Now, I'm not about to say the Wii is inherently a big, white clump of hardened albino snot - that's the old me, the one who lives in a cave feeding off pebbles and arrogant snorts. But every time a third-party Wii game acknowledges the motion-sensor with one token Wiimote waggle control - in this case, for the melee attack - it always fits into gameplay flow as naturally as a sponge at a moisture convention. And why do you think every other console controller has two analog sticks, Mr. Wii? Do you think it's just for symmetry or because they look a little bit like nipples? No! It's because in 3rd person games the camera is like the working class: if you can't control it, it will plot to destroy you. When it's not staring at the floor, it's swinging drunkenly around while you're trying to spray paint at something off to the right. The "center camera" button just flat-out refuses to work sometimes when it feels you don't appreciate it enough. And in 1st person mode you can't move, and when you spray paint it looks uncannily like Mickey is urinating a vibrant blue liquid.
Perhaps the camera issues wouldn't be so bad if it weren't for the level design. For a lot of them, it's like they got together all the pieces of the level, dropped them on the floor in a big pile, and then, I don't know, there was a bomb threat or an ice cream van drove past and everyone ran outside - and someone else came in to pick up the finished level and didn't realize the bits hadn't been put together yet. Not that there's not enough opportunity to get your bearings, I suppose; you're only going to see them all eighteen million times. As is so often the case, the interpretation of "epic" seems to be "backtrack a-go-go". Before you can unlock the next level, you're required - required, no less - to complete a few little side-quests in and around the levels you've already been to.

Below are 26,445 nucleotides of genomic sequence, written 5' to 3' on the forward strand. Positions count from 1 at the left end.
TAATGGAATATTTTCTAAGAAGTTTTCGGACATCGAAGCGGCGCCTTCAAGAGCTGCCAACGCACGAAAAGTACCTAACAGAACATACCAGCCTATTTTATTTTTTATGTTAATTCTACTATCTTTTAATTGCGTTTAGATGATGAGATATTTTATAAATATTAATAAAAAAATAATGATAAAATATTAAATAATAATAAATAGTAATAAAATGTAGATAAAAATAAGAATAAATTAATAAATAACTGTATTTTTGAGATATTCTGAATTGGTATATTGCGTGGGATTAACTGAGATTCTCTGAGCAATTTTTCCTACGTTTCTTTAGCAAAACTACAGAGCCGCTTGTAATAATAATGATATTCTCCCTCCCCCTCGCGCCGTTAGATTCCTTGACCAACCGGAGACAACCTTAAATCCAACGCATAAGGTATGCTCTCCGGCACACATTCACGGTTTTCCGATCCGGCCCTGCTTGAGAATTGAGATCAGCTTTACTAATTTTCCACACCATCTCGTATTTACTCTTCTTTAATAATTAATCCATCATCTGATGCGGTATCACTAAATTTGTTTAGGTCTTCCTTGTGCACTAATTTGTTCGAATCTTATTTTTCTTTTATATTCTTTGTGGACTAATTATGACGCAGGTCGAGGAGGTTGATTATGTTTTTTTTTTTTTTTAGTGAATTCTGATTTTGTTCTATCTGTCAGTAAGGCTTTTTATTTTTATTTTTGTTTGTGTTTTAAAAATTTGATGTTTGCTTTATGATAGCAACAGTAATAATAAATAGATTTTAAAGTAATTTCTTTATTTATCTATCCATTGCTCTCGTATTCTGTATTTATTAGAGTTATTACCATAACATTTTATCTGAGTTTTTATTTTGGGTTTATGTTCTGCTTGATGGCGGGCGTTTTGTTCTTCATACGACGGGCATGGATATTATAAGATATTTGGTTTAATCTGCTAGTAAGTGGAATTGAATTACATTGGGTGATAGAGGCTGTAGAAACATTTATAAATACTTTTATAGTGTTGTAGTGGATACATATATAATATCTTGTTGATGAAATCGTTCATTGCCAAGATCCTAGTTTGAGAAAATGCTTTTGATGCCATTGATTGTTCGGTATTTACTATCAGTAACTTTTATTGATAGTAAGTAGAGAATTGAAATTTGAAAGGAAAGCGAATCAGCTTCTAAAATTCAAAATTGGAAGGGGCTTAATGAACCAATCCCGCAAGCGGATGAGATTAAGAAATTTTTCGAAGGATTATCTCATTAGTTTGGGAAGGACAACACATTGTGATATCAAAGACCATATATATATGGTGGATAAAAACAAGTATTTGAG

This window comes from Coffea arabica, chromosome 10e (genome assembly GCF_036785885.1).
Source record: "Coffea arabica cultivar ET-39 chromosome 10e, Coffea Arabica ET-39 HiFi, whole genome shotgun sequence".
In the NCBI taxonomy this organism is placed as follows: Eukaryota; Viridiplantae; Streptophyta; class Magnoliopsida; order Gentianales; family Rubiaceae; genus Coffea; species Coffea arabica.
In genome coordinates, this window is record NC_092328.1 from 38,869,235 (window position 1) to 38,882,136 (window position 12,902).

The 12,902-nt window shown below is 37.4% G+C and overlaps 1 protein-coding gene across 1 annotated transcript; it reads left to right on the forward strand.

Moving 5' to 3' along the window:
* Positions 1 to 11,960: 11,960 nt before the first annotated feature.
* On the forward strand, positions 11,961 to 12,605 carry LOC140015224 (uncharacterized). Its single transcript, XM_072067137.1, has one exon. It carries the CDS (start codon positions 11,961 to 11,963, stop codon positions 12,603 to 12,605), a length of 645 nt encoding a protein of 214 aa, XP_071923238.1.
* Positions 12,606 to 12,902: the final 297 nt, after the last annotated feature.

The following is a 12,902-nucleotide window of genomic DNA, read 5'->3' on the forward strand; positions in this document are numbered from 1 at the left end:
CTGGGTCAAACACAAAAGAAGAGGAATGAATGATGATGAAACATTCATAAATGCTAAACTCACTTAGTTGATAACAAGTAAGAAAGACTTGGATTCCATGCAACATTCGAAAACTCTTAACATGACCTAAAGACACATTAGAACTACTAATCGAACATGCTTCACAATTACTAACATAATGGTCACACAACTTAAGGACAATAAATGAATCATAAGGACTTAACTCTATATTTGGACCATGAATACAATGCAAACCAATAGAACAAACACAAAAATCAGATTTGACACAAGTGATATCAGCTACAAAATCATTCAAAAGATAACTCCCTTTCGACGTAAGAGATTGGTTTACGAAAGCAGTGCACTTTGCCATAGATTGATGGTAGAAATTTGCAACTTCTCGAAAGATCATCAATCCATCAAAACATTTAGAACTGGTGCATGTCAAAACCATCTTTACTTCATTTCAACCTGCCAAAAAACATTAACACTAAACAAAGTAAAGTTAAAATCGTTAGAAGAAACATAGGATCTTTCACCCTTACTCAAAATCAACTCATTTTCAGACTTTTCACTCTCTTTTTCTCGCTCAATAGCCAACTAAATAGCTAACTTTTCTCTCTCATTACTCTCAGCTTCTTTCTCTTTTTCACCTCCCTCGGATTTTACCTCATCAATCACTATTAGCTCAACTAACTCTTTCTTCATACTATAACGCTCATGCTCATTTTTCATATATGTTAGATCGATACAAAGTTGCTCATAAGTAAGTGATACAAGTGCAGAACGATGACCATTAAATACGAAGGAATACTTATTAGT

And again, as is so often the case, "side-quests" means "glorified postal service". Guy A wants something from Guy B; he'll give it if you get something from Guy C; Guy C will give it if you masturbate into his webcam for a few minutes. Multiple layers of fetch quests! It's like they couldn't be arsed to think of anything else, so they just said, "Fuck it, we're going for niche appeal with the fetch quest connoisseur crowd". Oh yes, and to travel between levels, you have to go back and forth through these extremely LittleBigPlanet-esque 2D-platform sections every single time! It turns into a fucking commute. There's one collectible in each one as part of another fucking fetch quest, and if you're going after them, here's a gameplay hot tip: take the upper path. They are always, always on the upper path. Maybe they're like deep-sea angler fish in that they explode if they're not at the right altitude.
It occurred to me that you only ever see Mickey Mouse these days if it's in some kind of ironic context, and that led me to wonder: who exactly is this game for? I doubt kids these days have any interest in a small, cartoon animal that cannot fit inside a red and white ball, and all the references to classic cartoons might as well be referencing The Canterbury Tales; if it predates ThunderCats, they just don't want to fucking know. But if it's meant to be some nostalgia trip for adults, then why is it so unchallenging and toothless and about as edgy as a spherical cake in the middle of something? Despite one slightly interesting dual-gameplay idea, Epic Mickey is an irritating waste of potential; like a used condom resting on your forehead.
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FullyRamblomatic.com: So many childhoods to rape, so little time